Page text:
Pacific Northwest Regional Reports

Pest Control for Northern California: Rose Slugs

These pesky bugs can decimate your plants right before the summer season gets going

rose slug on a leaf
European rose slugs look like very tiny green caterpillars with brown heads. Photo: Fionuala Campion

Although they resemble miniature slugs, rose slugs are not true slugs at all. They’re the larval stage of the European sawfly (Endelomyia aethiops), a small, rather innocent-looking flying insect. European rose slugs, the most commonly found sawfly in my area of Northern California, are yellow-green in color and can grow up to ¾ inch long. Bristly rose slugs (Cladius difformis) can also be found in Northern California and are quite similar, but—you guessed it—slightly bristly-looking in appearance. The other difference is that bristly rose slugs feed on the underside of the leaves, whereas European rose slugs eat the upper layer of the leaves. Both cause a lot of damage to a rose garden in May and June if left unchecked.

Skeletonized leaf
Rose slugs will skeletonize leaves, leaving behind only veins and a thin, papery structure. Photo: Fionuala Campion


The sawfly larva feeds on the outermost surfaces of the rose leaf, removing the soft, upper, green layer (or lower layer), leaving behind a papery, chlorophyll-free leaf with a translucent interior. A heavy infestation of these pests results in brown, almost scorched-looking foliage. This stresses the plants and leaves them vulnerable to disease and further pest problems. It also affects foliage and bloom production. Lighter infestations are less harmful but can lead to patches of unsightly foliage, which mars the beauty of the rose plant and ruins the gardener’s full enjoyment of the rose garden.

Rose-slug life cycle

Adult sawflies emerge in spring to lay their eggs on a rose’s leaves, with the larvae—the rose slugs—appearing several weeks later. In my Northern California garden, I typically begin to notice evidence of rose-slug damage toward the end of April. These soft-bodied pests feed on the foliage for about a month and then drop into the soil to pupate. If that generation of rose slugs isn’t dealt with appropriately, each subsequent infestation will increase in severity.

Options for treatment

Handpick. Diligent garden sanitation is vital to prevent an infestation. Beginning in April, inspect the foliage of your roses for signs of infestation, checking both upper and lower surfaces of the leaves. For minor infestations, pick off and squash the rose slugs, and remove the affected leaves. Your garden hose can be a useful control method. To kill the soft-bodied pests, simply spray them off the leaves using a strong blast of water. Continue checking your roses regularly throughout spring and summer to ensure healthy plants and abundant, beautiful blooms all season long.

natural pest control with spinosad
Look for products containing spinosad, a mixture of chemicals derived from a bacteria that lives naturally in plants. Photo: Fionuala Campion

Start spraying. If the infestation is a heavier one, it might be time to use an organic insecticide. Horticultural oil, insecticidal soaps, and products containing spinosad are all useful when a heavy infestation of rose slugs presents itself. Apply the products only when larvae are actually present, making sure you coat both sides of the leaves for maximum effectiveness. As always, read the label directions fully and follow them to the letter before applying anything, even organic products. Note: Bacillus thuringiensis (Bt), a commonly used biological insecticide that controls infestations of many caterpillars, is NOT effective against rose slugs.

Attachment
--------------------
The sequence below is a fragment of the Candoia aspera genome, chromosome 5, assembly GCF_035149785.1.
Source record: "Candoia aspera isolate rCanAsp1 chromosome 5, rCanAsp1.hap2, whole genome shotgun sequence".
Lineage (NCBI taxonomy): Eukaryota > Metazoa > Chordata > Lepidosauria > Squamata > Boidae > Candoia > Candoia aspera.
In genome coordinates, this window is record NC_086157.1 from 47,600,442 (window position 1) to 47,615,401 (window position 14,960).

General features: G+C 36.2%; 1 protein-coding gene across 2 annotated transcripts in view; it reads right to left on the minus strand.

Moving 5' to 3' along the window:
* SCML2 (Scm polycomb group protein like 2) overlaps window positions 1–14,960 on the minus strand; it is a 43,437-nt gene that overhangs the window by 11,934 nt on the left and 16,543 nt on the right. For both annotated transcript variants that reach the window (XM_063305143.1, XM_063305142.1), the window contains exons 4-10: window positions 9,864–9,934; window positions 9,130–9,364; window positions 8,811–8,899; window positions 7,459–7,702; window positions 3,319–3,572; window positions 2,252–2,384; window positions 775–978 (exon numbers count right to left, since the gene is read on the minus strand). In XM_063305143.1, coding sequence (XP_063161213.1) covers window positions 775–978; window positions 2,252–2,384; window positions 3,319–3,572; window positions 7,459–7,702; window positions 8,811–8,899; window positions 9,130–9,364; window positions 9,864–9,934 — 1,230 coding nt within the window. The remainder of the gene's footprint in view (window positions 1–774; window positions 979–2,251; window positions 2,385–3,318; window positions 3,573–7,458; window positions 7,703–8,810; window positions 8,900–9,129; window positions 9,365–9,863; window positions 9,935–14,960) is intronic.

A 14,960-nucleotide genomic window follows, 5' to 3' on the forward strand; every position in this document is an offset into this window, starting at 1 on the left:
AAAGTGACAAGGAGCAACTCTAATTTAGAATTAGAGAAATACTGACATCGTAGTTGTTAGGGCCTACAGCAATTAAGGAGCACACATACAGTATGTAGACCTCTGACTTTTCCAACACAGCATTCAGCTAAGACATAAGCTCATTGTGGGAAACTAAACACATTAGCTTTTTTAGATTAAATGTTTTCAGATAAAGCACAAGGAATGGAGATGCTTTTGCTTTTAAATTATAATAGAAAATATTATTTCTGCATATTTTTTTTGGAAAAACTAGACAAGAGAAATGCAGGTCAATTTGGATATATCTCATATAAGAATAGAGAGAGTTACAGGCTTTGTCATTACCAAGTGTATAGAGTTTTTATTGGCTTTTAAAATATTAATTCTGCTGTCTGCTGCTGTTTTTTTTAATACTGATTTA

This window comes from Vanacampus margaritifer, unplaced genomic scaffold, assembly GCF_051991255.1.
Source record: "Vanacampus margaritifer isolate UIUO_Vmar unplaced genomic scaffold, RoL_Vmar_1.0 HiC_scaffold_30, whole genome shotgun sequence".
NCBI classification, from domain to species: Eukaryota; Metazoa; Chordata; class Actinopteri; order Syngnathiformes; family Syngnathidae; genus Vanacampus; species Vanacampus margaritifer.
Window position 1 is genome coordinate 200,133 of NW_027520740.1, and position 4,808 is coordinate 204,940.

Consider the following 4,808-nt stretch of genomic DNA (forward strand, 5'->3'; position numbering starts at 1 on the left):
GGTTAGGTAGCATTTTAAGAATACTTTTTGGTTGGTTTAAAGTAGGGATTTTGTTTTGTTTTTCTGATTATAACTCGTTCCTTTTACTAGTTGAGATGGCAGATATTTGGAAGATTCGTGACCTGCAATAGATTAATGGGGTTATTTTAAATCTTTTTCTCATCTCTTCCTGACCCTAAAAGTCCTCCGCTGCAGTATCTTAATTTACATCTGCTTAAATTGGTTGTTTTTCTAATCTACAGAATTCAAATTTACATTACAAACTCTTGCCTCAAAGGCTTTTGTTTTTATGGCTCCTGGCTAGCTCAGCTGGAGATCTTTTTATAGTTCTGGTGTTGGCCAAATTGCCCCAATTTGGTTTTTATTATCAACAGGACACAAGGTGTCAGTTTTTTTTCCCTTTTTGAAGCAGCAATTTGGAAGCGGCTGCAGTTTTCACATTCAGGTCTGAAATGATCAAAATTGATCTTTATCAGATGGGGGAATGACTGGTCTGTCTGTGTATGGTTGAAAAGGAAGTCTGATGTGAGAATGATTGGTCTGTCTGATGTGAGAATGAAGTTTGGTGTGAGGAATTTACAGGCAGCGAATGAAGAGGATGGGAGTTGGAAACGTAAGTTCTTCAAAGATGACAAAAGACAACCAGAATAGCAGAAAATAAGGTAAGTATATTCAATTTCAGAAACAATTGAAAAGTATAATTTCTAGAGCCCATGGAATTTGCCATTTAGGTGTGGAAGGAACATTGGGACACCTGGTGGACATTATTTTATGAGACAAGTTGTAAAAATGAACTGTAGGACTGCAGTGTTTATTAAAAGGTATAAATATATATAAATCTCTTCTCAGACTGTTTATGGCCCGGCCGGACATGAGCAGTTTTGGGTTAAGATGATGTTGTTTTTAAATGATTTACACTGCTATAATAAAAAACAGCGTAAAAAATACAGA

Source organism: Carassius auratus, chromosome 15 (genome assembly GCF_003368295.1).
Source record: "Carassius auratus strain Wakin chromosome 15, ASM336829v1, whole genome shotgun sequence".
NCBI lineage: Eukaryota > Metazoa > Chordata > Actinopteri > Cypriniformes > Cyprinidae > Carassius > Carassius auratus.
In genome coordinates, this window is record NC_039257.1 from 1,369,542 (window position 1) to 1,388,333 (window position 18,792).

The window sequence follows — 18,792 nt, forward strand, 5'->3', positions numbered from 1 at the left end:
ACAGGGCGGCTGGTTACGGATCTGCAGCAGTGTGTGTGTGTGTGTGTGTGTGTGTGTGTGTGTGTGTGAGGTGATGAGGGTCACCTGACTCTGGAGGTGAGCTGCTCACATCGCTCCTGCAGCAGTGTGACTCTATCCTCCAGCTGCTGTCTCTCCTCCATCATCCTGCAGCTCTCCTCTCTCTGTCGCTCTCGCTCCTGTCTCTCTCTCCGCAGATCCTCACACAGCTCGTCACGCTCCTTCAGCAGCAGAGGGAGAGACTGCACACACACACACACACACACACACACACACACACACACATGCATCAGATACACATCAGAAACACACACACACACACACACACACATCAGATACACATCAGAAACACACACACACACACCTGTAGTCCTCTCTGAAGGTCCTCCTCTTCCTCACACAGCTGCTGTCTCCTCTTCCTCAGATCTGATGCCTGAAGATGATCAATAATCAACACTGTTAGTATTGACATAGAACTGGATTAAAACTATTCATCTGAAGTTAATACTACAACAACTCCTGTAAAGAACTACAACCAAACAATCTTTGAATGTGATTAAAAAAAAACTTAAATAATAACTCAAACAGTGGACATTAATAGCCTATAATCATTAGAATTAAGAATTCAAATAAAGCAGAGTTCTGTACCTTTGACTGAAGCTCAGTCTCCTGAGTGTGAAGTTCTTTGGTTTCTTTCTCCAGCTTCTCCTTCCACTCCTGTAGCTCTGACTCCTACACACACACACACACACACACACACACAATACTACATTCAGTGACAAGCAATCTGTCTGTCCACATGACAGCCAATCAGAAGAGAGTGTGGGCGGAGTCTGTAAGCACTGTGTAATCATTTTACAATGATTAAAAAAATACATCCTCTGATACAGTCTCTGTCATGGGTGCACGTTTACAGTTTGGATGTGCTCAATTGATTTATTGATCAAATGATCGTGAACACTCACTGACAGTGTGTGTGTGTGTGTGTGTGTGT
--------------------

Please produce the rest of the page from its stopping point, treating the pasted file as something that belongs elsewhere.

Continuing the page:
Support natural predators. You can support the natural enemies of these pests by using organic gardening practices and, most importantly, by avoiding broad-spectrum pesticide usage in your garden. There are many insects you don’t want to kill that will actually eat rose slugs. Parasitic wasps, predaceous beetles, and insect-eating birds can all help reduce both adult and larval sawfly populations.

bright pink climbing rose
This climbing ‘Dortmund’ rose (Rosa ‘Dortmund’, Zones 4–10) has stiff, leathery foliage that seems to be more resistant to rose slugs. Photo: Fionuala Campion

Rehabilitating damaged roses

Some roses in my garden are more susceptible than others to the ravages of rose slugs (leathery-leaved roses appear to be most resistant), and if I don’t stay on top of it, the foliage can become completely decimated, which stresses the plants badly. When this happens, I prune the affected rose heavily, stripping off the diseased-looking foliage and tossing all the clippings and leaves in the green waste bin. (Just be sure there are no rose-slug larvae on the foliage if composting.) I then feed my rose with an organic, well-balanced fertilizer and mulch it with a 3- to 4-inch layer of compost. This goes a long way toward restoring the affected rose bush’s health and always leads to a full recovery and subsequent blooms!

And make sure to proactively prune and fertilize your roses in winter so that plants are less stressed come spring.

—Fionuala Campion is the owner and manager of Cottage Gardens of Petaluma in Petaluma, California.

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  1. User avater
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